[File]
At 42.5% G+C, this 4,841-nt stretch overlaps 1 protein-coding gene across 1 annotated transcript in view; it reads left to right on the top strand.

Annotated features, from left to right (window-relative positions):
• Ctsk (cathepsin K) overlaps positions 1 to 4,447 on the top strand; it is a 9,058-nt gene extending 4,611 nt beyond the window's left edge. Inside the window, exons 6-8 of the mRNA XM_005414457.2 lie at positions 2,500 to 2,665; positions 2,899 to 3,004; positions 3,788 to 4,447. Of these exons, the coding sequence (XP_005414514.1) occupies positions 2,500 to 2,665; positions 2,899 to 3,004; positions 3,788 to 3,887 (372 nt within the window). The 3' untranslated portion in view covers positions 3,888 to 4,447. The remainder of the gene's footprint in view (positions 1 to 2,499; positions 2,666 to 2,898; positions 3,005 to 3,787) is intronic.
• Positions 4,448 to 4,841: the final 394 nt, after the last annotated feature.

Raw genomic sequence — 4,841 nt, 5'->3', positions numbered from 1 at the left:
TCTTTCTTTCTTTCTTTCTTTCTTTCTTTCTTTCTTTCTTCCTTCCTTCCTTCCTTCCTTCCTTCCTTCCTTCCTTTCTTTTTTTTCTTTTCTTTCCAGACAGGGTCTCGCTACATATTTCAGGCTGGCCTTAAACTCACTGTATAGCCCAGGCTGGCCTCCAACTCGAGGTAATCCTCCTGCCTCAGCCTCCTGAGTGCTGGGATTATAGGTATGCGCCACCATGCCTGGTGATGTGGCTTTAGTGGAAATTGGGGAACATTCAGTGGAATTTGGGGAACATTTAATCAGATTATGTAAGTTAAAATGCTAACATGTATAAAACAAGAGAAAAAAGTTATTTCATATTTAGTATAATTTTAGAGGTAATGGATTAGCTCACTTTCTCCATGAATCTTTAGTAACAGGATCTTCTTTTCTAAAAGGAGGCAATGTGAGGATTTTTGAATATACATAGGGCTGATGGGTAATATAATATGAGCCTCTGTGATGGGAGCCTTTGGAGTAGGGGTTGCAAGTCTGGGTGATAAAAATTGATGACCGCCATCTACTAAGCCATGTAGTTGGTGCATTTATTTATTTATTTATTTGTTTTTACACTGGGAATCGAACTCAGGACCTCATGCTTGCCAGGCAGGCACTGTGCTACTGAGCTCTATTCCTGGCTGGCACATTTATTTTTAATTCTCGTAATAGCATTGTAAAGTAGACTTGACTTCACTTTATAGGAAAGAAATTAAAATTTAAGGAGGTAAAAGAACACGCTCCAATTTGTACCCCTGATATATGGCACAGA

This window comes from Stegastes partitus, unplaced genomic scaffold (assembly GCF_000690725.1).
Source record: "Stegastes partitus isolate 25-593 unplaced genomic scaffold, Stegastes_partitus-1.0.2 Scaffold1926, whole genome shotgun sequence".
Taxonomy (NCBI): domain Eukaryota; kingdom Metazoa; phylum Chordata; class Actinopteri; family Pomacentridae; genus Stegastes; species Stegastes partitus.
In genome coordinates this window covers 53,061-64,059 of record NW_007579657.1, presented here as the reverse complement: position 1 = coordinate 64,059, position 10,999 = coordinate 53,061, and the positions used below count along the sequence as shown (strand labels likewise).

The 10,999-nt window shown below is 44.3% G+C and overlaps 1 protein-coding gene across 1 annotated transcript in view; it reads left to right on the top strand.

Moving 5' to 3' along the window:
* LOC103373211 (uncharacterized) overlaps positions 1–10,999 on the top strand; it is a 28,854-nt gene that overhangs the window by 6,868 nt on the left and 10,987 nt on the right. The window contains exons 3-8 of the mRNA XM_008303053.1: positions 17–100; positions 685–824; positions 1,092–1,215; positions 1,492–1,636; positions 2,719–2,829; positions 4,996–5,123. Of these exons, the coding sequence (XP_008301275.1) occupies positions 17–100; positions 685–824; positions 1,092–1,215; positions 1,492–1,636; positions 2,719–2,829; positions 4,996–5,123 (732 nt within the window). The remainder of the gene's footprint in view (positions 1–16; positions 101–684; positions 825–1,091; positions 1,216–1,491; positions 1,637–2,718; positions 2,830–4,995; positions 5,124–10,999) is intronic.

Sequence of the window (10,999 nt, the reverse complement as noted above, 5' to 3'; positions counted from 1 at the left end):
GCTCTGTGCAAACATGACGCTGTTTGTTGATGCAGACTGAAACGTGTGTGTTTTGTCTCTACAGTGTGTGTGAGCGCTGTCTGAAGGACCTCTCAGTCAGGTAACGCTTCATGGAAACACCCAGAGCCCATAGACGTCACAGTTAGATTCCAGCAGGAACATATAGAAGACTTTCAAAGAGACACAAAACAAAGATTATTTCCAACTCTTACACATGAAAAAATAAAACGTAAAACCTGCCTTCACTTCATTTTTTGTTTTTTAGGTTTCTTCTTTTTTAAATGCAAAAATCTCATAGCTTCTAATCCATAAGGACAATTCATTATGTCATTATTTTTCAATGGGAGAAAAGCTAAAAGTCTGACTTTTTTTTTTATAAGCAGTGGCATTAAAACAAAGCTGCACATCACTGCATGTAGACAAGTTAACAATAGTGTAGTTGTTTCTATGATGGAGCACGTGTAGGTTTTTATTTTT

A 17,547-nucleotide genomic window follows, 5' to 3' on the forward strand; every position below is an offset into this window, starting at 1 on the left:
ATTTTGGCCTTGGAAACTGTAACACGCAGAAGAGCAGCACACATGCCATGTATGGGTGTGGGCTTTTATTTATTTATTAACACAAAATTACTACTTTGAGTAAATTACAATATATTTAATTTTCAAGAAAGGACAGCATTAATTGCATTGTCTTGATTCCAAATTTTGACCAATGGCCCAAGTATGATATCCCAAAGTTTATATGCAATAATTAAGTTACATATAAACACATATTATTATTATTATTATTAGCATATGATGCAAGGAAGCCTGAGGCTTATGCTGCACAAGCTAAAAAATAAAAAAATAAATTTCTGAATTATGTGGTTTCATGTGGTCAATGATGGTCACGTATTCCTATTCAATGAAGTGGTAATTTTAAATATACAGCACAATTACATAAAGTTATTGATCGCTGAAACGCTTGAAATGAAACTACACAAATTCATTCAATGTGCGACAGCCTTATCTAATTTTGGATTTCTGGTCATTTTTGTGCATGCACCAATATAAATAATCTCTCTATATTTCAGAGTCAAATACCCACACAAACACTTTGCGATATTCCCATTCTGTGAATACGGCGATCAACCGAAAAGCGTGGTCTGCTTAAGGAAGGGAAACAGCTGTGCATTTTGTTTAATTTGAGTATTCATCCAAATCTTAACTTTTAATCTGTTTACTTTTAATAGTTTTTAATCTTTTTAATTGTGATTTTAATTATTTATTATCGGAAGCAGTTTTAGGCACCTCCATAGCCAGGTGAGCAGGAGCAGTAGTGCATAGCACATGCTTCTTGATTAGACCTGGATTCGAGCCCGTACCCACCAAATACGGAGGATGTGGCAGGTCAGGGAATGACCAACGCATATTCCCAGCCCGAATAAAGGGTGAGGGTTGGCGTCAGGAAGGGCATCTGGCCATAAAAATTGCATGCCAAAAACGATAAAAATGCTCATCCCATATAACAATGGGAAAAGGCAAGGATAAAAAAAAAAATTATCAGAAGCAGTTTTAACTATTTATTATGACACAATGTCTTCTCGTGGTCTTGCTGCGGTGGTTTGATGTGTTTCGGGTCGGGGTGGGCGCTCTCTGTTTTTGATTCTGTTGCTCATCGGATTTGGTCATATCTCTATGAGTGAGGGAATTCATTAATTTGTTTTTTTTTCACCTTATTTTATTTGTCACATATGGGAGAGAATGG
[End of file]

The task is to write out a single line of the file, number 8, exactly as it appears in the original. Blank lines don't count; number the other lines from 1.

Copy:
Source record: "Stegastes partitus isolate 25-593 unplaced genomic scaffold, Stegastes_partitus-1.0.2 Scaffold1926, whole genome shotgun sequence".